If you didn’t already know, Malcolm Gladwell’s latest book, What the Dog Saw, is a collection of his best essays as published in The New Yorker (all of which are available on his site for free, if you prefer to read them there).
Since its publication, journalists and scientists have beenÂ criticisingÂ Gladwell over what theyÂ perceiveÂ as his lack of scientific integrity (in preferringÂ folk wisdom and over-simplifications than fully-researched science journalism).
If you want to read more about these criticisms,Â Seed summarises many of them in an article that looks evenly at the various disagreements and looks at how, in popular science writing, “where statistical rigor is actually applied, it takes the discussion to a level of abstraction that is not useful to the average reader”.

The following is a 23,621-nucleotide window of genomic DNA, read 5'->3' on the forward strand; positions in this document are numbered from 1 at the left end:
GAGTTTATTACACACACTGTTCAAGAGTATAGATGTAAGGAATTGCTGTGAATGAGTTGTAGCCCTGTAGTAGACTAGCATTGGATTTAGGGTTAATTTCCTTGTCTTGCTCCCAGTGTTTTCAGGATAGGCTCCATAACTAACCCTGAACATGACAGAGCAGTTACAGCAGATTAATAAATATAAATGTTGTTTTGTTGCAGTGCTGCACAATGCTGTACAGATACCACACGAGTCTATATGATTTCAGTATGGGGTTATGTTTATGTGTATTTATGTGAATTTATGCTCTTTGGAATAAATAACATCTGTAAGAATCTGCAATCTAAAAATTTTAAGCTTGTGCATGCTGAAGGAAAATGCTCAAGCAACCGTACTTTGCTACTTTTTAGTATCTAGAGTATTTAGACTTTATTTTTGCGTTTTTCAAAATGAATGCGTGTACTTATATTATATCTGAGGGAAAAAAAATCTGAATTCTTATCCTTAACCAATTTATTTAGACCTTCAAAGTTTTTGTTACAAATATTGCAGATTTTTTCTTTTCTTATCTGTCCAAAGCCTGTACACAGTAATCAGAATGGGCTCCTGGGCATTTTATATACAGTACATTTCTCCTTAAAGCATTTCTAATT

However I felt the most concise and unbiased conclusion comes from Mind Hacks:
While the two writers spar over the details, the subtext is that Pinker is a proponent of IQ being a reliable predictor of success with a significant genetic influence (see The Blank Slate) whereas Gladwell has argued that success is largely a combination of practice plus being in the right place at the right time (see Outliers).
Obviously these two approaches to explaining success don’t sit well with each other, hence, in part, the disagreement.